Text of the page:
So when the International best seller author of countless books including "The Triathlete's Training Bible" says that Surging is the most common Ironman mistake, we listen.
In a recent blog entry Joe was asked to look at an athletes power-data file from Kona to help determine what went wrong.
Joe's explanation is somewhat technical for many amateur athletes. He calculated the athletes Variability index (VI) and sums it up best when he tells the athlete:
"What these VI numbers tell me is that you were surging a lot—in and out of corners in town, into head wind, up and down small hills, when someone passed you or you passed others, etc. Surges sap you of energy very quickly and also play havoc with your gut’s processing of fluid and fuels. Steady state pacing is a far better use of your energy. I expect your long rides did not have nearly this high of a VI. They, just like your race, should have a VI less than 1.05. Until you can do that it is unlikely that you will ever produce your best possible long course ride."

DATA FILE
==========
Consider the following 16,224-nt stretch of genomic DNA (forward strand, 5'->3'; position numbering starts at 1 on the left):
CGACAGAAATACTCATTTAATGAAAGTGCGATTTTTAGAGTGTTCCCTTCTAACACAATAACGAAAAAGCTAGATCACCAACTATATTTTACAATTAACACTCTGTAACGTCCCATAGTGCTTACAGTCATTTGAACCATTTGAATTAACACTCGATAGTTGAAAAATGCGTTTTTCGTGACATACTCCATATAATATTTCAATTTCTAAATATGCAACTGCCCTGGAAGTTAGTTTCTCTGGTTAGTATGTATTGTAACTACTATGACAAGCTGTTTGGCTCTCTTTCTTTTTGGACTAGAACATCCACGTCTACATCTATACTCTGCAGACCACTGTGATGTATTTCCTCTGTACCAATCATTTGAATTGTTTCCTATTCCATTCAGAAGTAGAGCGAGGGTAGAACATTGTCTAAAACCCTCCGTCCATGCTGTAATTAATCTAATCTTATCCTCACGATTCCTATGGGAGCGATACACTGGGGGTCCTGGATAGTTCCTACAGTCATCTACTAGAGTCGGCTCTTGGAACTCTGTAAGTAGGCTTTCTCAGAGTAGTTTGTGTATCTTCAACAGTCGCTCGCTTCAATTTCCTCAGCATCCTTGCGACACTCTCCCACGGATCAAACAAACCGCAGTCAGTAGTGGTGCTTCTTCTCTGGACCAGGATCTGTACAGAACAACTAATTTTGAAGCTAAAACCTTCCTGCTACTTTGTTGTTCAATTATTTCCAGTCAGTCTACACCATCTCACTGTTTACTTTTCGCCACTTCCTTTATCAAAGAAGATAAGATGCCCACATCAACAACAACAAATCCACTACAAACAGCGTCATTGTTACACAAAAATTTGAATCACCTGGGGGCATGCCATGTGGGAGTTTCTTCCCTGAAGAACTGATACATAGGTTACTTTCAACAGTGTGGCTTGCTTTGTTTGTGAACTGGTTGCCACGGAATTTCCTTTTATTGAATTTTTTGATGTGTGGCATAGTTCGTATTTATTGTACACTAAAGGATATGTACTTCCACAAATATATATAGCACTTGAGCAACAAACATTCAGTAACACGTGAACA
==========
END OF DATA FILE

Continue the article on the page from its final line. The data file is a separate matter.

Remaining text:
If you love numbers, and you really want the details you'll find them HERE.
But for many of us mere mortals the take home lesson from allof this data anaysis is that surging is really a bad long course race startergy if you want a fast time.